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If I have a <sup> tag in a multi-line <p> tag, the line with the superscript on it has a larger line spacing above it than the other lines, irregardless of what line-height I put on the <p>.

Edit for clarification: I don't mean i have lots of <p>s, each which is on a single line. I have a single <p> with enough content in it to cause wrapping onto multiple lines. Somewhere (anywhere) in the text there may be a <sup> or <sub>. This affects the line height for that line by adding extra spacing above/below. If I set a larger line-height on the <p> this makes no difference to the problem. The line-height is increased, but the extra spacing still remains.

How can I make it consistent - i.e. all lines have the same spacing whether they contain a <sup> or not?

Your solutions must be cross-browser (IE 6+, FF, safari, opera, chrome)

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10 Answers 10

up vote 116 down vote accepted

line-height does fix it, but you might have to make it pretty large: on my setttings I have to increase line-height to about 1.8 before the <sup> no longer interferes with it, but this will vary from font to font.

One possible approach to get consistent line heights is to set your own superscript styling instead of the default vertical-align: super. If you use top it won't add anything to the line box, but you may have to reduce font size further to make it fit:

sup { vertical-align: top; font-size: 0.6em; }

Another hack you could try is to use positioning to move it up a bit without affecting the line box:

sup { vertical-align: top; position: relative; top: -0.5em; }

Of course this runs the risk of crashing into the line above if you don't have enough line-height.

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vertical-align fixed it, thanks. Even a massive line-height 300%+ does not fix it in IE8, Chrome 3 or FF 3.5. I still get 1-2px of difference. – Andrew Bullock Oct 7 '09 at 10:44
Thanks bobince. This is excatly what I was searching for! – Richard West Apr 17 '10 at 1:37
As mentioned this doesn't always work if the line height is too tight. – Richard Le Poidevin Apr 11 '12 at 9:40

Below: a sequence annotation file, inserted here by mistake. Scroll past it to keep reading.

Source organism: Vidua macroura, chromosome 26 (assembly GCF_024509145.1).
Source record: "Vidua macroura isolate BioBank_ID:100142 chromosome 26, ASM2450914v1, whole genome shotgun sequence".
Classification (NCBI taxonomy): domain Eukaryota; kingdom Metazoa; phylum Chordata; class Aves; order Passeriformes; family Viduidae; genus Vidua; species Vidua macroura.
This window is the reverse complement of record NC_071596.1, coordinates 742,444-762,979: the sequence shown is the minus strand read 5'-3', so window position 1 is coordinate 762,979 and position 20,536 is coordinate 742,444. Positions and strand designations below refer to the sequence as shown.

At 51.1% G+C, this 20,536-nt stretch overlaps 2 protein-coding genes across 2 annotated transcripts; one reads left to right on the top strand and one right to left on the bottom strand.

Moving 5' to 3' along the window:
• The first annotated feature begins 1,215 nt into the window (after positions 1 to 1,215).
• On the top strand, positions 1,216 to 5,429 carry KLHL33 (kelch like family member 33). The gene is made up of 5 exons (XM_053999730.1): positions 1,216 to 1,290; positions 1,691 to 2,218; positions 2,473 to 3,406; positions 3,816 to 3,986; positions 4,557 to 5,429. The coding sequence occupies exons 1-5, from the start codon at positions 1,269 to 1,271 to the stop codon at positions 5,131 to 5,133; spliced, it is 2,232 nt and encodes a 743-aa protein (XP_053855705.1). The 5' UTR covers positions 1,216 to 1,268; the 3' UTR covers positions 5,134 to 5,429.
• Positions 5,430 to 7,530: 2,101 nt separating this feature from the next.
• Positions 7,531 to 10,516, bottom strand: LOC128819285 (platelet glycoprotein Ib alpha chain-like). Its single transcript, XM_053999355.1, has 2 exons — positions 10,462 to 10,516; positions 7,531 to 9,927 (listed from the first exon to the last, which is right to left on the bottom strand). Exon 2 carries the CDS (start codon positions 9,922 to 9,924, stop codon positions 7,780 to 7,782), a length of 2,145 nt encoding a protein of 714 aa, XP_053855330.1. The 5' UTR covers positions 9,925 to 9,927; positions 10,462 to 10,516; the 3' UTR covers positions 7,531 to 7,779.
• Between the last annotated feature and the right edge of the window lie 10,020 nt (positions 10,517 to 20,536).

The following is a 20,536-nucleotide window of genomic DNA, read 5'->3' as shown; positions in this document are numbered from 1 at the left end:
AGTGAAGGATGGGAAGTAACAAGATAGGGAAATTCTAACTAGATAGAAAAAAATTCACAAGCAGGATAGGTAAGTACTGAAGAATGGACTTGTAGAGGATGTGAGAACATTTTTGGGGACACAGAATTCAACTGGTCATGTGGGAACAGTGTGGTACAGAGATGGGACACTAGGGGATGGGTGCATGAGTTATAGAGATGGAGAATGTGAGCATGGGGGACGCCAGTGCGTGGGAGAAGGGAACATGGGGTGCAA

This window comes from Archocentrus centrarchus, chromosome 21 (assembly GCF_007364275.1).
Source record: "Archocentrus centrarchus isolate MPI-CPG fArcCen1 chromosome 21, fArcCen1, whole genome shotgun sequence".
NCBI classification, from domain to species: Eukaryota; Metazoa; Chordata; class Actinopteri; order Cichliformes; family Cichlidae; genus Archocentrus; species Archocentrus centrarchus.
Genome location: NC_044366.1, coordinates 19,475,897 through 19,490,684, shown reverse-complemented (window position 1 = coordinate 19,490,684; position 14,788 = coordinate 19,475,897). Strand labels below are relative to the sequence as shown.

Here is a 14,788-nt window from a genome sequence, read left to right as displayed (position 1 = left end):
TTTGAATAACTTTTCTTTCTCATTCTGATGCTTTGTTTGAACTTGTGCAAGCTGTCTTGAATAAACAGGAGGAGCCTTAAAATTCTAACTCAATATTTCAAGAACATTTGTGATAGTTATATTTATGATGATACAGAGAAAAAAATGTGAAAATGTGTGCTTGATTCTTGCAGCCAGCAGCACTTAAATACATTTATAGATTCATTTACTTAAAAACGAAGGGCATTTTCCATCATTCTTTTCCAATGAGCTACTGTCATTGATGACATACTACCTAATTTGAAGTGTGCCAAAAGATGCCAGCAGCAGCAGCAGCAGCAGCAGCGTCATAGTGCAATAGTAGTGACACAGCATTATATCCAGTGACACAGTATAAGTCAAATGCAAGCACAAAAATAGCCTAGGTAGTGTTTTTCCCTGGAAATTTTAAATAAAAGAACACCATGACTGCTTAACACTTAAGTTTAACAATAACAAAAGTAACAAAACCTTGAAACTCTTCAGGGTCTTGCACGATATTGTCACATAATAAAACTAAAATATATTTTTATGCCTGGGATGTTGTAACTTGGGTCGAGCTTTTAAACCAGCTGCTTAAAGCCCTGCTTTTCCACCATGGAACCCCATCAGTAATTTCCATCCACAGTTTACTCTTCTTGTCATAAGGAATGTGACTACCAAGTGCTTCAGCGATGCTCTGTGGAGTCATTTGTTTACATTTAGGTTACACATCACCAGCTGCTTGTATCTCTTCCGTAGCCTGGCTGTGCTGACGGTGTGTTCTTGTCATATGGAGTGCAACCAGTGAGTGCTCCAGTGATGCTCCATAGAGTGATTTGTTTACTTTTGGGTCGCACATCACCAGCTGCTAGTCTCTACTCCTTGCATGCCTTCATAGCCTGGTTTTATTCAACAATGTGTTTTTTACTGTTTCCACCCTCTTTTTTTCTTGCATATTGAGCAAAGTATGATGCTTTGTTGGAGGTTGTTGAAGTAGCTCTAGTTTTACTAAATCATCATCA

what about sub? – simPod May 21 '12 at 20:37
@simPod: Same situation, vertical-align: bottom (though that doesn't get you as much as top) and then position:relative; with a positive top. – bobince May 21 '12 at 22:02
sup {
        font-size: 0.83em;
        vertical-align: super;
        line-height: 0;

The trick is to set the <sup>'s line-height to 0. @Scott said to use normal, but this doesn't always work.

This means you don't have to change the line-height of surrounding text to accommodate the superscript text. I've tested this in IE7+ and the other major browsers.

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Works for me. Much better and cleaner than the most upvoted and accepted answer, thanks! – Thomas Jan 27 '13 at 22:52
+1. As noted, this prevents conflicts with the other line-height attributes. It can still cause intersections with the previous line if the overall line-height is set to small, of course. – Chris Krycho May 4 '13 at 19:47
fantastic solution, makes chromium not misbehave anymore! The simplest answer yet. – Aktau Aug 8 '13 at 9:44
Just realized that this will affect non-default line-heights of the surrounding text. Use line-height: 100% in this case. – Matthias Hauert Mar 26 '14 at 15:16
This works perfectly. Additionally, possible values for line-height I have found to be 0, 1, 1em & 100%. All of these certainly work in Chrome & Firefox. – ClarkeyBoy Jul 27 '15 at 13:51

I had the same problem and non of the given answers worked. But I found a git commit with a fix that did work for me:

sup {
  font-size: 0.8em;
  line-height: 0;
  position: relative;
  vertical-align: baseline;